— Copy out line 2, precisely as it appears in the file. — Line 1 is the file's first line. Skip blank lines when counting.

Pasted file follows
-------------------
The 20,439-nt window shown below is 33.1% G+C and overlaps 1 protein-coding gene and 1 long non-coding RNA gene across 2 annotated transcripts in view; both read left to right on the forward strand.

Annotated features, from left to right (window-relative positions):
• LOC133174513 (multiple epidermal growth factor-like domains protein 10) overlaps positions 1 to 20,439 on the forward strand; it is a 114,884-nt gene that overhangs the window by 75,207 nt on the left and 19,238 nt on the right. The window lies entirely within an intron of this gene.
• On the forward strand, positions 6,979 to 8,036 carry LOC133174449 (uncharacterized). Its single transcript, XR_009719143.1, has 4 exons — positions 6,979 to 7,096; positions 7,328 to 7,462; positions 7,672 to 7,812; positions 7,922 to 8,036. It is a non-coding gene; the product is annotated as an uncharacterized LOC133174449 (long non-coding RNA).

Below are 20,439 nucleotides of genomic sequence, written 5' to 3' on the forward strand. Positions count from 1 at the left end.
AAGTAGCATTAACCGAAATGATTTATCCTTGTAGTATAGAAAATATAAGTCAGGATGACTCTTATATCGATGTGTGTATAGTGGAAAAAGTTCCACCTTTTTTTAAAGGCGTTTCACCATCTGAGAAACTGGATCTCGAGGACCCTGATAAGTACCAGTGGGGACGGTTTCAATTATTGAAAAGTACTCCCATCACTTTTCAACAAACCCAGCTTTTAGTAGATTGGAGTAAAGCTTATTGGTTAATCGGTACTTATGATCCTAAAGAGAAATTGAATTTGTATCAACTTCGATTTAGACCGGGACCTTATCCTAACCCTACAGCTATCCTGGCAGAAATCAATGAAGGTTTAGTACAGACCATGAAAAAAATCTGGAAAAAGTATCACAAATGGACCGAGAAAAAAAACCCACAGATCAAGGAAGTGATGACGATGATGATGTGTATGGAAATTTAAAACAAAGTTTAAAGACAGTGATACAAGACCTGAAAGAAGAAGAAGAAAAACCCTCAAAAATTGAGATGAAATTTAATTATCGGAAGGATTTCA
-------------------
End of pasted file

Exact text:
Annotated features, from left to right (window-relative positions):